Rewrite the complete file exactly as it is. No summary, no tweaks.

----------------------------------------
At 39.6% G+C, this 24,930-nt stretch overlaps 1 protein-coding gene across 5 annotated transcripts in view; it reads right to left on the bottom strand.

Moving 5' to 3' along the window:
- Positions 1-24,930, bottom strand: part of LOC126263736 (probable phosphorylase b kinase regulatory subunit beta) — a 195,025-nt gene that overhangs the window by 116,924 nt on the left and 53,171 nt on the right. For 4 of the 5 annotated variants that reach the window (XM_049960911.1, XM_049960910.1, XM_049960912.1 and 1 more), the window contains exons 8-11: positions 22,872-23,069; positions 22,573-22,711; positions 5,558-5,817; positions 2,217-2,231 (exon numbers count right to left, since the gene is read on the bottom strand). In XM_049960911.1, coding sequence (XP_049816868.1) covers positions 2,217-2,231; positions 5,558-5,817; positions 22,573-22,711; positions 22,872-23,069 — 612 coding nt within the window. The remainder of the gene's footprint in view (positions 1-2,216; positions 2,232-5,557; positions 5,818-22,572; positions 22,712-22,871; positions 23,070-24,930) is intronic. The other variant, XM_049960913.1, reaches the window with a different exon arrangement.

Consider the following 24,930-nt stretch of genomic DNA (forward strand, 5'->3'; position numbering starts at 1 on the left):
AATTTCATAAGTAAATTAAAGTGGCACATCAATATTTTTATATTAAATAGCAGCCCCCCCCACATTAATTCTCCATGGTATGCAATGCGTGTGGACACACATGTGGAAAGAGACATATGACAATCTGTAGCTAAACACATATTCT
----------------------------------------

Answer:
At 39.6% G+C, this 24,930-nt stretch overlaps 1 protein-coding gene across 5 annotated transcripts in view; it reads right to left on the bottom strand.

Moving 5' to 3' along the window:
- Positions 1-24,930, bottom strand: part of LOC126263736 (probable phosphorylase b kinase regulatory subunit beta) — a 195,025-nt gene that overhangs the window by 116,924 nt on the left and 53,171 nt on the right. For 4 of the 5 annotated variants that reach the window (XM_049960911.1, XM_049960910.1, XM_049960912.1 and 1 more), the window contains exons 8-11: positions 22,872-23,069; positions 22,573-22,711; positions 5,558-5,817; positions 2,217-2,231 (exon numbers count right to left, since the gene is read on the bottom strand). In XM_049960911.1, coding sequence (XP_049816868.1) covers positions 2,217-2,231; positions 5,558-5,817; positions 22,573-22,711; positions 22,872-23,069 — 612 coding nt within the window. The remainder of the gene's footprint in view (positions 1-2,216; positions 2,232-5,557; positions 5,818-22,572; positions 22,712-22,871; positions 23,070-24,930) is intronic. The other variant, XM_049960913.1, reaches the window with a different exon arrangement.

Consider the following 24,930-nt stretch of genomic DNA (forward strand, 5'->3'; position numbering starts at 1 on the left):
AATTTCATAAGTAAATTAAAGTGGCACATCAATATTTTTATATTAAATAGCAGCCCCCCCCACATTAATTCTCCATGGTATGCAATGCGTGTGGACACACATGTGGAAAGAGACATATGACAATCTGTAGCTAAACACATATTCT